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Local and macroscopic electrostatic interactions in single α-helices

Nature Chemical Biology volume 11, pages 221228 (2015) | Download Citation

  • A Corrigendum to this article was published on 18 August 2015

This article has been updated

Abstract

The noncovalent forces that stabilize protein structures are not fully understood. One way to address this is to study equilibria between unfolded states and α-helices in peptides. Electrostatic forces—which include interactions between side chains, the backbone and side chains, and side chains and the helix macrodipole—are believed to contribute to these equilibria. Here we probe these interactions experimentally using designed peptides. We find that both terminal backbone–side chain and certain side chain–side chain interactions (which include both local effects between proximal charges and interatomic contacts) contribute much more to helix stability than side chain–helix macrodipole electrostatics, which are believed to operate at larger distances. This has implications for current descriptions of helix stability, the understanding of protein folding and the refinement of force fields for biomolecular modeling and simulations. In addition, this study sheds light on the stability of rod-like structures formed by single α-helices, which are common in natural proteins such as non-muscle myosins.

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Change history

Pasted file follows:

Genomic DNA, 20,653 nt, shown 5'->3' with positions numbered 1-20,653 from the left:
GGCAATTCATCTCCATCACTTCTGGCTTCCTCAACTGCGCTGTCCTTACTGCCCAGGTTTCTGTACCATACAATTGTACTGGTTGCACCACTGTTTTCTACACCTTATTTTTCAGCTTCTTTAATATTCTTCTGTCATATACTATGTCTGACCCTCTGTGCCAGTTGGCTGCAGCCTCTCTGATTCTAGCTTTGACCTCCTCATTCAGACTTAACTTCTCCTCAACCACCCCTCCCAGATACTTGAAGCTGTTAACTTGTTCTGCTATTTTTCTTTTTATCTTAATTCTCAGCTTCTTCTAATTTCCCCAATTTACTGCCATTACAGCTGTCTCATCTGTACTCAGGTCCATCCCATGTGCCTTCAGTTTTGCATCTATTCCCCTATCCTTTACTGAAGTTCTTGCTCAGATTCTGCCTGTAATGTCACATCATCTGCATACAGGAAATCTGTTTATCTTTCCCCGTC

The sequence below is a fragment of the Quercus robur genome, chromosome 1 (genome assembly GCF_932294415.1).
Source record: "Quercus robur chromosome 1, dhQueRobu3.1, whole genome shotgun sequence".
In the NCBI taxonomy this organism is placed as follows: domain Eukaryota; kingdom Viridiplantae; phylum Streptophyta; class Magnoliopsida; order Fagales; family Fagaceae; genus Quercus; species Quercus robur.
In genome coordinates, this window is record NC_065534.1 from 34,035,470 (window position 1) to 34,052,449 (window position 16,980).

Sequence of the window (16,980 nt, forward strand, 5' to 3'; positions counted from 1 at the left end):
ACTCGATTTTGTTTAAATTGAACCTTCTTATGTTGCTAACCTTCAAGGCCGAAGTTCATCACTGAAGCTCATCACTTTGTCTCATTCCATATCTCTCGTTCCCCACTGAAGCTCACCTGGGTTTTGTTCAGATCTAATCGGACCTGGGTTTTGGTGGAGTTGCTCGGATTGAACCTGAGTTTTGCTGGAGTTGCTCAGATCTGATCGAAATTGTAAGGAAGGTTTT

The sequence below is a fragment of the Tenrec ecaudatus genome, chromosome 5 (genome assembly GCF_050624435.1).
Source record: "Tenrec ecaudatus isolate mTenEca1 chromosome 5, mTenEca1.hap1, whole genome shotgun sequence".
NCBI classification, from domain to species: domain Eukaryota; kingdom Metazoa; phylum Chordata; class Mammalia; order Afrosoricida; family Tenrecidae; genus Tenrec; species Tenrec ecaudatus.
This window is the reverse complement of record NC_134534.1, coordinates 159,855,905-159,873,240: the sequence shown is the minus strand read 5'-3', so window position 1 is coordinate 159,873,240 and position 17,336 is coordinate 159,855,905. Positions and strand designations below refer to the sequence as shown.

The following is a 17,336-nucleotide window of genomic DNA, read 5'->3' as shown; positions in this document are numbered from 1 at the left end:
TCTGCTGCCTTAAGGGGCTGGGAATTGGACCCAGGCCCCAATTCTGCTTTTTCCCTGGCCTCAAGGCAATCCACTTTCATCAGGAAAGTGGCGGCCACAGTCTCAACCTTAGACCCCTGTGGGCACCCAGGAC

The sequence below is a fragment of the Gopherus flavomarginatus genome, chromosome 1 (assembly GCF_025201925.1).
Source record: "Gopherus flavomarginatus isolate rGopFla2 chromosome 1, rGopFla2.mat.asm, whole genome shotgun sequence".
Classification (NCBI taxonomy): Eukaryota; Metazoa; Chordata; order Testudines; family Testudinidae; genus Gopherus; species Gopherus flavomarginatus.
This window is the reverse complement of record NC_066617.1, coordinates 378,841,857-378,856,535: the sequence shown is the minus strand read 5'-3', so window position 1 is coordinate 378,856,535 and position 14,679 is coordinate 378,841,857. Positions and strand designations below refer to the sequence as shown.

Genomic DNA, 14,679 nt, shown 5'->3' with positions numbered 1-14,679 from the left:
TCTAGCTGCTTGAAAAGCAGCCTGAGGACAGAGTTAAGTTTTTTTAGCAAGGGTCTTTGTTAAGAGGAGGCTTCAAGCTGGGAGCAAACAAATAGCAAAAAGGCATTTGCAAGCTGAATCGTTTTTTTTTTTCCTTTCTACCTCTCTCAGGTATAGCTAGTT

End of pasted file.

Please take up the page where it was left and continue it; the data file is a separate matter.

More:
• 05 June 2015

    In the version of this article initially published, two pairs of citations of Figures 4b and 4c were inadvertently switched. The errors have been corrected in the HTML and PDF versions of the article.

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Acknowledgements

D.N.W. would like to dedicate this paper to the memory of Prof. Dudley H. William FRS, an inspirational scientist, mentor and person. We are grateful to the Engineering and Physical Sciences Research Council (EPSRC) of the UK for a studentship to E.G.B. and the EPSRC/National Science Foundation (EP/J001430) for a grant to D.N.W. that funded G.J.B. D.N.W. holds a Royal Society Wolfson Research Merit Award. We thank C. Wood for a script to align helical axes; M. Peckham and A. Mulholland, and members of the Woolfson and Faul groups, for helpful discussions; and S. Whittaker and the Henry Wellcome Building NMR facility at the University of Birmingham for access to the Wellcome Trust–funded 900 MHz spectrometer.

Author information

Affiliations

  1. School of Chemistry, University of Bristol, Bristol, UK.

    • Emily G Baker
    • , Gail J Bartlett
    • , Matthew P Crump
    • , Charl F J Faul
    •  & Derek N Woolfson
  2. School of Biochemistry, University of Bristol, Bristol, UK.

    • Richard B Sessions
    •  & Derek N Woolfson
  3. School of Mathematics, University of Bristol, Bristol, UK.

    • Noah Linden

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Contributions

E.G.B., C.F.J.F. and D.N.W. designed the research; E.G.B. made the synthetic peptides and performed the CD spectroscopy; M.P.C. and E.G.B. collected and analyzed the NMR data; G.J.B., E.G.B. and D.N.W. performed the bioinformatics; E.G.B. and R.B.S. constructed and analyzed atomistic models for the peptides; N.L. performed and analyzed the helix-dipole calculations; E.G.B., G.J.B. and D.N.W. wrote the paper. All authors reviewed and contributed to the manuscript.

Competing interests

The authors declare no competing financial interests.

Corresponding author

Correspondence to Derek N Woolfson.

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    Supplementary Text and Figures

    Supplementary Results, Supplementary Figures 1–43 and Supplementary Tables 1–9.

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DOI

https://doi.org/10.1038/nchembio.1739

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